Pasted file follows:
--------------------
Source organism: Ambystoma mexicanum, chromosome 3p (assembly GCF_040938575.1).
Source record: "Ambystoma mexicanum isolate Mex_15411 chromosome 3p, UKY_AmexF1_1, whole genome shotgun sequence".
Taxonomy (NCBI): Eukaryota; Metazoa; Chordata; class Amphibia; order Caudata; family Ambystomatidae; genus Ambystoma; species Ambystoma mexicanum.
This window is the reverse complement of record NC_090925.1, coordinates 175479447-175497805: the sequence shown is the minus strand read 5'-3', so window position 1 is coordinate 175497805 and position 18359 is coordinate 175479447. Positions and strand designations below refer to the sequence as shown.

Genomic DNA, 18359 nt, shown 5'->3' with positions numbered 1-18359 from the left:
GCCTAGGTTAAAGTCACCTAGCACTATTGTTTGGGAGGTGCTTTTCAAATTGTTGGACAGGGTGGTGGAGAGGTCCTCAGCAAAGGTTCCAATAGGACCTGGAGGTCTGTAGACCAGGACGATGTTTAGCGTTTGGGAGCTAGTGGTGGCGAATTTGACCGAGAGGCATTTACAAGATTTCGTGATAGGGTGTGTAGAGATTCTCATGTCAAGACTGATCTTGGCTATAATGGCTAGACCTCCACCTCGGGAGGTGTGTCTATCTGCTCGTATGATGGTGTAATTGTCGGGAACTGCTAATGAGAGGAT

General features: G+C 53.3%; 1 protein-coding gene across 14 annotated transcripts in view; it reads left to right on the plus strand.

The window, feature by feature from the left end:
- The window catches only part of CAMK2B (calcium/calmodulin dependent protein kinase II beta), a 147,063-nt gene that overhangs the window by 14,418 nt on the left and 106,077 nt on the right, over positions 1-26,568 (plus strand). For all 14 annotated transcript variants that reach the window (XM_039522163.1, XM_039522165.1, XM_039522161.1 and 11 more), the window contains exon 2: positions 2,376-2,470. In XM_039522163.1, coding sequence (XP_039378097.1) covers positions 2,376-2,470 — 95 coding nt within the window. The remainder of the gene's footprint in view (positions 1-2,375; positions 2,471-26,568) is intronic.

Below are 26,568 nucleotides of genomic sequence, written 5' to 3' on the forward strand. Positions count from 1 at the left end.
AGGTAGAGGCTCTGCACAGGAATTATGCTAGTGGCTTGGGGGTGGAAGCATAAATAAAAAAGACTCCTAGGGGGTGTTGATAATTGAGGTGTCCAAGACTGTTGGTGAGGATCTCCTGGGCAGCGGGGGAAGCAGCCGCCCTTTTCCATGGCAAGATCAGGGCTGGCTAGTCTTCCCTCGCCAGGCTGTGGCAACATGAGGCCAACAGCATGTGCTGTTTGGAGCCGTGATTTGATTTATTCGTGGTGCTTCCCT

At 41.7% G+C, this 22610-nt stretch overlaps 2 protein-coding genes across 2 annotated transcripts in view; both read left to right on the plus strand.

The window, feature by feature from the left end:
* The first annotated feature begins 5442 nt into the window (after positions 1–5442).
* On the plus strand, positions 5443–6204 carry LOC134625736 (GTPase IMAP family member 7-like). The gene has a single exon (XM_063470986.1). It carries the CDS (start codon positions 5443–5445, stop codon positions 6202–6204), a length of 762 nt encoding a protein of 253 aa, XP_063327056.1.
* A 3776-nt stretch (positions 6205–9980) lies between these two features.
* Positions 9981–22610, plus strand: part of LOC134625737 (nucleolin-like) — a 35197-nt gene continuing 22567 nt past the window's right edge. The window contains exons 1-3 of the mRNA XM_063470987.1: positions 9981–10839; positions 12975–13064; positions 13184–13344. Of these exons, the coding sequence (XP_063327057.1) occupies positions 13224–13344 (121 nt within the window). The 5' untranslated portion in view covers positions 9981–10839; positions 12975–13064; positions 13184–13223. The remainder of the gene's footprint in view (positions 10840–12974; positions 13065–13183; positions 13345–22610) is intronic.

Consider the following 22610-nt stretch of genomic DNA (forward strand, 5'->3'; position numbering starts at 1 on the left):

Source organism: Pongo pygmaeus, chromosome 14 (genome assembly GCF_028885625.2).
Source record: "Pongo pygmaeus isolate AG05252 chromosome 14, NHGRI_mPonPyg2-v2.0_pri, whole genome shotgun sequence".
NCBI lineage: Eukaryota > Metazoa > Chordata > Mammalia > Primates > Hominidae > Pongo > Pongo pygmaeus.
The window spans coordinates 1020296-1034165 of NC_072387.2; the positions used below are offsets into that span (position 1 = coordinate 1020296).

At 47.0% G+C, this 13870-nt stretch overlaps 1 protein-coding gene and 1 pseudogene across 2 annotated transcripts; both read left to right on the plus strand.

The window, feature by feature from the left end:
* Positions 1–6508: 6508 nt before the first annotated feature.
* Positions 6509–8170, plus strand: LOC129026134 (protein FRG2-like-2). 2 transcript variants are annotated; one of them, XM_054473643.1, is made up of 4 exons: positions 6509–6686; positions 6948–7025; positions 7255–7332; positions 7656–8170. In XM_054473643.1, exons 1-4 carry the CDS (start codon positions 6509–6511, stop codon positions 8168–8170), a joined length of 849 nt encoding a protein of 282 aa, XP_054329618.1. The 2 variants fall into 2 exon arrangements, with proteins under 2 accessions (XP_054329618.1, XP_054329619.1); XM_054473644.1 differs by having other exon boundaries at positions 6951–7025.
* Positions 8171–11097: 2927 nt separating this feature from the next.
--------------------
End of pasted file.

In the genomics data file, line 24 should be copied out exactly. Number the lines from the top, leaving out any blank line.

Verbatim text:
The window, feature by feature from the left end: